My aim is to map some ethical ground. Many people who reject consequentialism and deontology adopt virtue ethics. Contemporary forms of virtue ethics occupy quite a variety of positions , and we do not yet have any satisfactory view of the whole territory that we call “virtue ethics.” Also, I think that there is a lot of logical space outside consequentialism and deontology not occupied by virtue ethics. In fact, I am myself rather more attracted to the environs of virtue (...)
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  11. Brad Hooker (2002). The Collapse of Virtue Ethics. Utilitas 14 (01):22-.
    Virtue ethics is normally taken to be an alternative to consequentialist and Kantian moral theories. I shall discuss what I think is the most interesting version of virtue ethics – Rosalind Hursthouse's. I shall then argue that her version is inadequate in ways that suggest revision in the direction of a kind of rule-consequentialism.
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  12. Thomas Hurka (2003). Virtue, Vice, and Value. Oup Usa.
    What are virtue and vice, and how do they relate to other moral properties such as goodness and rightness? Thomas Hurka defends a distinctive perfectionist view according to which the virtues are higher-level intrinsic goods, ones that involve morally appropriate attitudes to other, independent goods and evils. He develops this highly original view in detail and argues for its superiority over rival views, including those given by virtue ethics.
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  13. Rosalind Hursthouse (2002). Virtue Ethics Vs. Rule-Consequentialism: A Reply to Brad Hooker. Utilitas 14 (01):41-.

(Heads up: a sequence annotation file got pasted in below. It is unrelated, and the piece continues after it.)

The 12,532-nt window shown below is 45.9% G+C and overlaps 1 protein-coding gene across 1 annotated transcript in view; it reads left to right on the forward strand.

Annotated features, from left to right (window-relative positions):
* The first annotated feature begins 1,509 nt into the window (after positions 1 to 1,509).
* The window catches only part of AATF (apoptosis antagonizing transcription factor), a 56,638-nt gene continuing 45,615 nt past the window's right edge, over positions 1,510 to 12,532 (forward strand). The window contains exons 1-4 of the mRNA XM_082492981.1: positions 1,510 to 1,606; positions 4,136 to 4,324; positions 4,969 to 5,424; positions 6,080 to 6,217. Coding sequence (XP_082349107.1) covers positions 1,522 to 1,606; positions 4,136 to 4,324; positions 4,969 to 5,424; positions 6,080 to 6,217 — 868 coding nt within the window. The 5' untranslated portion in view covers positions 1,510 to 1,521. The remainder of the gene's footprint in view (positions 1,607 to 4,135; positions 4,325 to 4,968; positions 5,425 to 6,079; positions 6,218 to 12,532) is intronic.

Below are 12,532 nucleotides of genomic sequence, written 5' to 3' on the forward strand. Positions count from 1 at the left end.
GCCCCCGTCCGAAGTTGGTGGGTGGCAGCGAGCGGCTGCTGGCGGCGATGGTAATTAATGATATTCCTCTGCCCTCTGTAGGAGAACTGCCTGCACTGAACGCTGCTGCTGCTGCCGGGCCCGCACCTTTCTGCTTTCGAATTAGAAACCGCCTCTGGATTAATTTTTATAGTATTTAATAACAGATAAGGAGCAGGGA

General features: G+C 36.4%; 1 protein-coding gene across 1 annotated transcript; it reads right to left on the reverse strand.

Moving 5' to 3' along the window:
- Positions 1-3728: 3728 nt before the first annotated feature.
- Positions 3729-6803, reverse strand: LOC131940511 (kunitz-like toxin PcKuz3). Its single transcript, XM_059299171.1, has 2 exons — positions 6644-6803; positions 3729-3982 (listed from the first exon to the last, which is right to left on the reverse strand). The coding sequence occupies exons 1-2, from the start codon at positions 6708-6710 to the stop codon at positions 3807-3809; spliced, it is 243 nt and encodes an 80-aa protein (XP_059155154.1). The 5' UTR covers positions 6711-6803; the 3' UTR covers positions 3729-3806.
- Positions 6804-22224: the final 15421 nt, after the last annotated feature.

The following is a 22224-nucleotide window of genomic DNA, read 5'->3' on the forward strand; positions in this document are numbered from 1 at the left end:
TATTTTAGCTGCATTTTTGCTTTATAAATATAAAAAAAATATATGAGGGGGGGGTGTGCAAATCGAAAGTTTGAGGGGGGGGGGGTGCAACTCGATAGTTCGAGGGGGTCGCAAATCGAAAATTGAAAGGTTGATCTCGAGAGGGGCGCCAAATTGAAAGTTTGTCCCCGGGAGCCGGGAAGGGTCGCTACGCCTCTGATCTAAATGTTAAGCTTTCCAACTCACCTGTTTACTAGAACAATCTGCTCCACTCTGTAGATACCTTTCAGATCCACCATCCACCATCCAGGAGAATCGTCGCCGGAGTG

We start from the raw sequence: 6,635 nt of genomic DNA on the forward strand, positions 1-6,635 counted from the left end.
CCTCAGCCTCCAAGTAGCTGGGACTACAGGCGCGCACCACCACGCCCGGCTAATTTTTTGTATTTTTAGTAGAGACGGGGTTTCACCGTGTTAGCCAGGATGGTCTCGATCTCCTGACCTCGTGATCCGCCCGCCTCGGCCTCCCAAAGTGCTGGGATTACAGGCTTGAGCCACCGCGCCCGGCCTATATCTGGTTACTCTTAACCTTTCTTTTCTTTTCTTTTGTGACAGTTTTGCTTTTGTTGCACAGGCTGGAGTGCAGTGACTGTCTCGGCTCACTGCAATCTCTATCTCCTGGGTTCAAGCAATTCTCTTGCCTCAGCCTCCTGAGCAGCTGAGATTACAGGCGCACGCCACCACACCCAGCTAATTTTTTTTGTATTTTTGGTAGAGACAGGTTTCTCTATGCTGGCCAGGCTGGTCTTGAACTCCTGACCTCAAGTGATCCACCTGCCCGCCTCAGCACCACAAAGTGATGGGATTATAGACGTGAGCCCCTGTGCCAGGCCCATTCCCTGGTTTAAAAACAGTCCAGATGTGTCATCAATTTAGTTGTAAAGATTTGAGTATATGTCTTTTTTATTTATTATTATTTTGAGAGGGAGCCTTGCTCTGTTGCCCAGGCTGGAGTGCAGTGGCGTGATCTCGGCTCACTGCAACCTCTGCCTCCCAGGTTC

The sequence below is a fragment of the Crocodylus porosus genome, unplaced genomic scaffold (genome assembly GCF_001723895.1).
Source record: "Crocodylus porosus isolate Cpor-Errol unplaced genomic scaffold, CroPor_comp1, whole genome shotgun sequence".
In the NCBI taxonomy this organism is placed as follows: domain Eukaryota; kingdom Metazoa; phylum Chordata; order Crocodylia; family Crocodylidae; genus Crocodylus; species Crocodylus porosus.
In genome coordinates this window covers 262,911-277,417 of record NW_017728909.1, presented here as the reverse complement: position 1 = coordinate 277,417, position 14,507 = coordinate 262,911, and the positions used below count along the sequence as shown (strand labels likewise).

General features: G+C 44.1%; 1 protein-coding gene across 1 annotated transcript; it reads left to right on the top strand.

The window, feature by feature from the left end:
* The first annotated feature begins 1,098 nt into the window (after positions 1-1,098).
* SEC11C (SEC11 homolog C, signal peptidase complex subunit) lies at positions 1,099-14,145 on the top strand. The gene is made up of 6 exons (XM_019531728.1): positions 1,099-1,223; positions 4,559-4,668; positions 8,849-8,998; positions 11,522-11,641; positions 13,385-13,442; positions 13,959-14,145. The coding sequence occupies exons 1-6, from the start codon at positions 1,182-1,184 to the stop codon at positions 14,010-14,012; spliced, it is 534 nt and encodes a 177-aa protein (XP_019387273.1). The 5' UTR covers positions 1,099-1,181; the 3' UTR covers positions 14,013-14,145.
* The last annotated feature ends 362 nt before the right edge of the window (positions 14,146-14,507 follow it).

In On Virtue Ethics I offered a criterion for a character trait's being a virtue according to which a virtuous character trait must conduce to, or at least not be inimical to, four ends, one of which is the continuance of the human species. I argue here that this does not commit me to homosexuality's being a vice, since homosexuality is not a character trait and hence not up for assessment as a virtue or a vice. Vegetarianism is not up (...)
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  14. Chenyang Li (2008). Review of Bryan Van Norden, Virtue Ethics and Consequentialism in Early Chinese Philosophy. [REVIEW] Notre Dame Philosophical Reviews 2008 (2).
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  15. Hui-Chieh Loy (2008). Van Norden, Bryan W., Virtue Ethics and Consequentialism in Early Chinese Philosophy. Dao: A Journal of Comparative Philosophy 7 (3):343-345.
  16. Aaron Maltais (2013). Radically Non-­Ideal Climate Politics and the Obligation to at Least Vote Green. Environmental Values 22 (5):589-608.